BOULDER, Colo. — First, Ralphie ran.
Jack Lamb followed, football in hand.
On Saturday, at 12:06 p.m., Ralphie VI — Colorado’s latest live buffalo mascot, an 18-month-old, 500-pound female — made her traditional trot around Folsom Field, bounding between four black-hatted trainers before pulling a hard right at midfield and retreating into the end zone.
Twenty-six minutes later, Lamb — a 220-pound linebacker — produced a similar sprint.
Trailing 3-0 with 2:51 left in the first quarter, UW quarterback Dylan Morris attempted to take a snap from center Luke Wattenberg on first-and-goal from the 3. Instead, the ball fell fatefully to the turf and was booted backwards, before Lamb retrieved it and took off at the 12-yard line.
He bolted untouched into the end zone 88 yards later.
It was the first of four UW turnovers, on a debilitating bingo board of offensive implosions.
Which is how Washington (4-7) outgained Colorado (4-7) 426-183 … in an eventual 20-17 loss.
“We’ve got to score some points and can’t turn the ball over. It’s pretty simple,” said UW interim head coach Bob Gregory.” That was really the tale of the game right there.”
UW also entered Saturday’s game as the only team in the country with a perfect red zone scoring record, producing 21 touchdowns and 10 field goals in 31 trips inside the 20. That streak was snapped in disastrous fashion at Folsom Field.
But the blunders were just beginning.
In a 10-10 tie during UW’s opening drive of the second half, left tackle Jaxson Kirkland was called for a holding penalty that negated a 12-yard Cameron Davis run to the CU 16-yard line. On the following play, Morris tried to hand to running back Kamari Pleasant, but the sixth-year senior had already vacated the backfield. Morris attempted to salvage the broken play by whipping a pass to wide receiver Taj Davis, but the ball clattered off his hand and was intercepted by diving linebacker Robert Barnes instead.
Twelve plays. Thirty-nine yards. Zero points.
On UW’s next drive, the Huskies faced third-and-7 from the Buffs’ 23-yard line … and Morris was promptly sacked for an eight-yard loss, before Peyton Henry missed a 49-yard field goal.
Nine plays. Thirty-four yards. Zero points.
On UW’s next drive, a Wattenberg shotgun snap deflected off his own leg and never made it to Morris, recovered by Barnes at the Husky 7-yard line. Colorado converted a 22-yard field goal three plays later to take a 13-10 lead.
Two plays. Minus-three yards. Three points (for the opponent).
On UW’s next drive, Morris looked left on third-and-9 from the Colorado 28-yard line and lofted a pass intended for wide receiver Jalen McMillan that was intercepted by cornerback Nikko Reed in the corner of the end zone.
Nine plays. Forty-seven yards. Zero points.
In all, UW averaged 10.7 plays in its first 10 drives, producing 332 total yards … and 10 total points.
“I don’t have any magical answers for you guys,” Gregory said. “We can’t turn the ball over. We’ve got to be able to score some points, and we were unable to do that today.”
There hasn’t been much magic to speak of this season. UW did receive a late spark from second-year wide receiver Ja’Lynn Polk — who, in his first game back from a chest injury, recorded a 55-yard touchdown to narrow the deficit to 20-17 with 2:30 left in the fourth quarter.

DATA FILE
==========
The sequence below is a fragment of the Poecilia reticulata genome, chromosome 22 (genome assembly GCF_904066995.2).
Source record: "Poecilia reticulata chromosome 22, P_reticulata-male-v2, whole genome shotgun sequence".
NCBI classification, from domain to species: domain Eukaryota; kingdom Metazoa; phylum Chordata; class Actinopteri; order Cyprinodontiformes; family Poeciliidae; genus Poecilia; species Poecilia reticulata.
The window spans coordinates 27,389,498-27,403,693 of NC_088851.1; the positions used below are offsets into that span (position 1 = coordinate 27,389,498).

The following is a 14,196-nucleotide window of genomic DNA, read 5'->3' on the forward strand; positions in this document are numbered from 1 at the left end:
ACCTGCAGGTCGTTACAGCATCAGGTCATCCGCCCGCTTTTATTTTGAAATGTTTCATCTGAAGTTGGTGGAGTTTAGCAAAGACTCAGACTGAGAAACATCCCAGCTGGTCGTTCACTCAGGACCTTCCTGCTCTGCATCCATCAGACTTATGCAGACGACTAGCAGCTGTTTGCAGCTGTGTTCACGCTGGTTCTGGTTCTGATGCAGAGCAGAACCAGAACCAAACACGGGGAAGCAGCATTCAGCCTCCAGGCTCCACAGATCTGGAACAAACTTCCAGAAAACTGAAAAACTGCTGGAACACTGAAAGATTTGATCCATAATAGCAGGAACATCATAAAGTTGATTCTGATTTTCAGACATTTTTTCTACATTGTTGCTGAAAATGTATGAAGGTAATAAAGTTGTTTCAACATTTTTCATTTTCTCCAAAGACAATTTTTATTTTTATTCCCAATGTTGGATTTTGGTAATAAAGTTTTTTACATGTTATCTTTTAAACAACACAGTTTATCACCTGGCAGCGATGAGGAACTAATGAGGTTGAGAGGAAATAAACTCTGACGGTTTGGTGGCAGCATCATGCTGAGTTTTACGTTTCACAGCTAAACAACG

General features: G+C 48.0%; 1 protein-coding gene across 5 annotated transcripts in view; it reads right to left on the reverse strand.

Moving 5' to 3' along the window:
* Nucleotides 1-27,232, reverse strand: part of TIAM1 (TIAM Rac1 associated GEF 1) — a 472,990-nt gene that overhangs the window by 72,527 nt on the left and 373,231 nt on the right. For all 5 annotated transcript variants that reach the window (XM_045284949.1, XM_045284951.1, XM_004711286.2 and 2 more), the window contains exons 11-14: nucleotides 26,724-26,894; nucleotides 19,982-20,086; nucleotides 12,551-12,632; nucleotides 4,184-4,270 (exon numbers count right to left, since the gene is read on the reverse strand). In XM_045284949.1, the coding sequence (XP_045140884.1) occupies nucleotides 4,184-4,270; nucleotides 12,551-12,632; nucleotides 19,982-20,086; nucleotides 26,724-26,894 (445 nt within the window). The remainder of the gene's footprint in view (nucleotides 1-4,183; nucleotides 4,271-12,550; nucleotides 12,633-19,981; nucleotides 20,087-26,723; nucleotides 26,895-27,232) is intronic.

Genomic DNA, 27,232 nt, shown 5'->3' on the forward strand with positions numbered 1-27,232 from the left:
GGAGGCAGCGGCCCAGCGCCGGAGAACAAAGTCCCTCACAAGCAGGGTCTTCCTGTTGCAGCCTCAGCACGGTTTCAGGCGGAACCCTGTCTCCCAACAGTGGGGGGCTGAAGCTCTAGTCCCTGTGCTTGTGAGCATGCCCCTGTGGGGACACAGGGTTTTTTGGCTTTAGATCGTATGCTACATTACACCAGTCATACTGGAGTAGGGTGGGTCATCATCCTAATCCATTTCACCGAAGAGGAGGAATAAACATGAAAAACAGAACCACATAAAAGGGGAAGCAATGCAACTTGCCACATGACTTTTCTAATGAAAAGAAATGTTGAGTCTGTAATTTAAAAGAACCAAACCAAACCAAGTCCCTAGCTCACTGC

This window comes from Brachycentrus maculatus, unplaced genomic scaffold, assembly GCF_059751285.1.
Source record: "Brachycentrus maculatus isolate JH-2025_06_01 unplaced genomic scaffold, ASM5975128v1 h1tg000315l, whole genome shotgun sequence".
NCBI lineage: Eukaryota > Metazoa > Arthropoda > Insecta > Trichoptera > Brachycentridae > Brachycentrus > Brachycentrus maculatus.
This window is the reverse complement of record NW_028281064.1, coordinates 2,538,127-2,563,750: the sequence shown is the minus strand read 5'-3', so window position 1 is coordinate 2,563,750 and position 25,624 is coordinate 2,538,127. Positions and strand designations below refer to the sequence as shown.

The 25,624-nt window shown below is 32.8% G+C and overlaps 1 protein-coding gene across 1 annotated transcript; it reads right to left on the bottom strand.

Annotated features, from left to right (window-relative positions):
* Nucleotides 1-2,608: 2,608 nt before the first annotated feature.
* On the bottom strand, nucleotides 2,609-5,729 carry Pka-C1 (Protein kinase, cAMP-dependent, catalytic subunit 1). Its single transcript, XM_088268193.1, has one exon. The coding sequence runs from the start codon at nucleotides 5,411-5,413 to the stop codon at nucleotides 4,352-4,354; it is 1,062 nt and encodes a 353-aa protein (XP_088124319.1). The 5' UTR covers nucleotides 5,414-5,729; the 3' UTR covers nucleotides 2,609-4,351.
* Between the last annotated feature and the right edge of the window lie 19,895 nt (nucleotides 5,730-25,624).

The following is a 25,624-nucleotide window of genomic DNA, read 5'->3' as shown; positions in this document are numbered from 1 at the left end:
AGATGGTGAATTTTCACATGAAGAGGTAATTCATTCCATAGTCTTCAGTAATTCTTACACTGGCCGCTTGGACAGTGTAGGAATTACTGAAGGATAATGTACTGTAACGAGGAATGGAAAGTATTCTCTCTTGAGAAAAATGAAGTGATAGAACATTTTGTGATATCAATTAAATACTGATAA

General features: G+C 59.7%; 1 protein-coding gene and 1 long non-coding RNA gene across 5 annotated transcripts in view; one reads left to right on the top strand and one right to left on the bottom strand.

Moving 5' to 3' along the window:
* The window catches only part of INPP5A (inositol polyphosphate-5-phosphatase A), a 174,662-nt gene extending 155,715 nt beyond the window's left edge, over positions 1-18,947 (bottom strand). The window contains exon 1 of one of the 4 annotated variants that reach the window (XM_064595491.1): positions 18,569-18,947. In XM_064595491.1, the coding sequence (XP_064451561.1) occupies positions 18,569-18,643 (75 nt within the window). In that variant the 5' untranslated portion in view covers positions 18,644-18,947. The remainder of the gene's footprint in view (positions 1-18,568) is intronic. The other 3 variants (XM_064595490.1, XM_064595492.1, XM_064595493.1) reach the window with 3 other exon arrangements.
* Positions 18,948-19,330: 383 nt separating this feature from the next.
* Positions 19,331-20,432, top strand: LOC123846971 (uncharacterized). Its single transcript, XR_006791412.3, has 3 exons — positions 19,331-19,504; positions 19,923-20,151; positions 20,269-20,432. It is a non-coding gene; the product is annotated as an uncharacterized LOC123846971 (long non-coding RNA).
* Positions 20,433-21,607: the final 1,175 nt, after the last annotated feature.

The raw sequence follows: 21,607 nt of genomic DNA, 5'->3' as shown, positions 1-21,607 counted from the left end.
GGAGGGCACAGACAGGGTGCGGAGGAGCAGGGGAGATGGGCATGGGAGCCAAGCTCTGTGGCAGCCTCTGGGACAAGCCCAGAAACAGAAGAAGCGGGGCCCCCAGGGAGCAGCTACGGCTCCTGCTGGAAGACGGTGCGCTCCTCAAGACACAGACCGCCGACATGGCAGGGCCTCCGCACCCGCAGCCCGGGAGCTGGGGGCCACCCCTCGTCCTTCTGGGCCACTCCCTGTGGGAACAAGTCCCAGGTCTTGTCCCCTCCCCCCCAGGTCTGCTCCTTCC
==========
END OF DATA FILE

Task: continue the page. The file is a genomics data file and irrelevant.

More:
But, after UW’s defense forced a three-and-out to get the ball back, Morris and Co. couldn’t find a first down — and he was hit while releasing a fourth-and-5 pass for a game-ending incompletion.
At 4-7, UW has failed to qualify for postseason play for the first time since 2009.
“It’s disappointing, because I know everybody wants to go and do that — play the extra game, play the game they love,” said cornerback Kyler Gordon, who contributed five tackles and a tackle for loss in defeat. “So it kind of sucks, yeah.”
Added Gregory, when asked in August if he ever contemplated that a team this talented might miss a bowl game: “No. Nope. Not at all. It’s been a challenging season, that’s for sure. But these guys — I’ve said it all along to you guys — they’re not quitting. They’re playing hard. They’re playing fast. They’re doing everything we ask them to do. We just can’t make enough plays when we need them.”
Ultimately, it didn’t matter that Colorado went 2-13 on third down. Or that the Buffs rushed for just 71 yards and 2.6 yards per carry. Or that Morris completed 33 of 52 passes for 387 yards and two touchdowns. Or that UW wide receiver Rome Odunze recorded an eight-yard second-quarter score. Or that the Buffs punted on six consecutive possessions, sandwiched between field goals. Or that UW converted an immaculate 14 of 21 third downs.
Or that UW’s defense produced its most impressive performance of the season, score aside.
“I’m not sure our guys (on defense) could have done much more, other than get a turnover,” Gregory said. “When there’s four turnovers on the other side of the ball, that makes it hard on us.”
The UW defense surrendered just a single touchdown, on a 2-yard dive by quarterback Brendon Lewis with 4:05 left in the fourth quarter. But Lamb’s 88-yard sprint was merely the first square in turnover bingo.
Unfortunately, the damage had already been done.
Talk to us
- You can tell us about news and ask us about our journalism by emailing firstname.lastname@example.org or by calling 425-339-3428.
- If you have an opinion you wish to share for publication, send a letter to the editor to email@example.com or by regular mail to The Daily Herald, Letters, P.O. Box 930, Everett, WA 98206.
- More contact information is here.